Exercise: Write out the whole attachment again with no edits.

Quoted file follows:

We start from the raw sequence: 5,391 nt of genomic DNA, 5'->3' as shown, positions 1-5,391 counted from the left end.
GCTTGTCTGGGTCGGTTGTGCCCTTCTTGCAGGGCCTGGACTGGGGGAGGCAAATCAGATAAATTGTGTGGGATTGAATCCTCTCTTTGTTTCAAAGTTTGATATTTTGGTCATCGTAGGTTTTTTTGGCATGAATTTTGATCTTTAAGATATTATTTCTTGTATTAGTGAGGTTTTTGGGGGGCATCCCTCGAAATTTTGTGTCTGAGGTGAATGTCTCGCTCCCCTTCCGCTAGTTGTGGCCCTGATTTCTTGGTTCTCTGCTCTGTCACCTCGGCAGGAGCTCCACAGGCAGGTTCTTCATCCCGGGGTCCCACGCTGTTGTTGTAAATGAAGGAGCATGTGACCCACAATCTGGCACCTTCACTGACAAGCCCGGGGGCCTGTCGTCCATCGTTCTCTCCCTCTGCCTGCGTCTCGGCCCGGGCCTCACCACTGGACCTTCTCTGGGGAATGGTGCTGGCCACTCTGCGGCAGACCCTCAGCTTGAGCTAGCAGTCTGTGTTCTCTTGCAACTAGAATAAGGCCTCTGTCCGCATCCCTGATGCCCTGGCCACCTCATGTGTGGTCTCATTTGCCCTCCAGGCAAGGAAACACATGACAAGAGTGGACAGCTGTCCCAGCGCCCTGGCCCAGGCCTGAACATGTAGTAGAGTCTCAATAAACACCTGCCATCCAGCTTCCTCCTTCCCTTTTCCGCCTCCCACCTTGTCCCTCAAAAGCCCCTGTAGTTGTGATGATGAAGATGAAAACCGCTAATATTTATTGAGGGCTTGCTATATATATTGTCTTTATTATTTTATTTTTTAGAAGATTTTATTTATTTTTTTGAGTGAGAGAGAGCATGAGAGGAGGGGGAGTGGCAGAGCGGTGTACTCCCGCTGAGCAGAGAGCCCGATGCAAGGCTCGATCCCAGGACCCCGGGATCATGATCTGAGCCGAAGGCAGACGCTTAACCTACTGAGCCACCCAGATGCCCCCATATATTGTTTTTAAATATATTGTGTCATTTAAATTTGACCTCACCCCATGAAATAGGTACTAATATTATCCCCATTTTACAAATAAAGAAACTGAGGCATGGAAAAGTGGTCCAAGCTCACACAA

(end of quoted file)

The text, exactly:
We start from the raw sequence: 5,391 nt of genomic DNA, 5'->3' as shown, positions 1-5,391 counted from the left end.
GCTTGTCTGGGTCGGTTGTGCCCTTCTTGCAGGGCCTGGACTGGGGGAGGCAAATCAGATAAATTGTGTGGGATTGAATCCTCTCTTTGTTTCAAAGTTTGATATTTTGGTCATCGTAGGTTTTTTTGGCATGAATTTTGATCTTTAAGATATTATTTCTTGTATTAGTGAGGTTTTTGGGGGGCATCCCTCGAAATTTTGTGTCTGAGGTGAATGTCTCGCTCCCCTTCCGCTAGTTGTGGCCCTGATTTCTTGGTTCTCTGCTCTGTCACCTCGGCAGGAGCTCCACAGGCAGGTTCTTCATCCCGGGGTCCCACGCTGTTGTTGTAAATGAAGGAGCATGTGACCCACAATCTGGCACCTTCACTGACAAGCCCGGGGGCCTGTCGTCCATCGTTCTCTCCCTCTGCCTGCGTCTCGGCCCGGGCCTCACCACTGGACCTTCTCTGGGGAATGGTGCTGGCCACTCTGCGGCAGACCCTCAGCTTGAGCTAGCAGTCTGTGTTCTCTTGCAACTAGAATAAGGCCTCTGTCCGCATCCCTGATGCCCTGGCCACCTCATGTGTGGTCTCATTTGCCCTCCAGGCAAGGAAACACATGACAAGAGTGGACAGCTGTCCCAGCGCCCTGGCCCAGGCCTGAACATGTAGTAGAGTCTCAATAAACACCTGCCATCCAGCTTCCTCCTTCCCTTTTCCGCCTCCCACCTTGTCCCTCAAAAGCCCCTGTAGTTGTGATGATGAAGATGAAAACCGCTAATATTTATTGAGGGCTTGCTATATATATTGTCTTTATTATTTTATTTTTTAGAAGATTTTATTTATTTTTTTGAGTGAGAGAGAGCATGAGAGGAGGGGGAGTGGCAGAGCGGTGTACTCCCGCTGAGCAGAGAGCCCGATGCAAGGCTCGATCCCAGGACCCCGGGATCATGATCTGAGCCGAAGGCAGACGCTTAACCTACTGAGCCACCCAGATGCCCCCATATATTGTTTTTAAATATATTGTGTCATTTAAATTTGACCTCACCCCATGAAATAGGTACTAATATTATCCCCATTTTACAAATAAAGAAACTGAGGCATGGAAAAGTGGTCCAAGCTCACACAA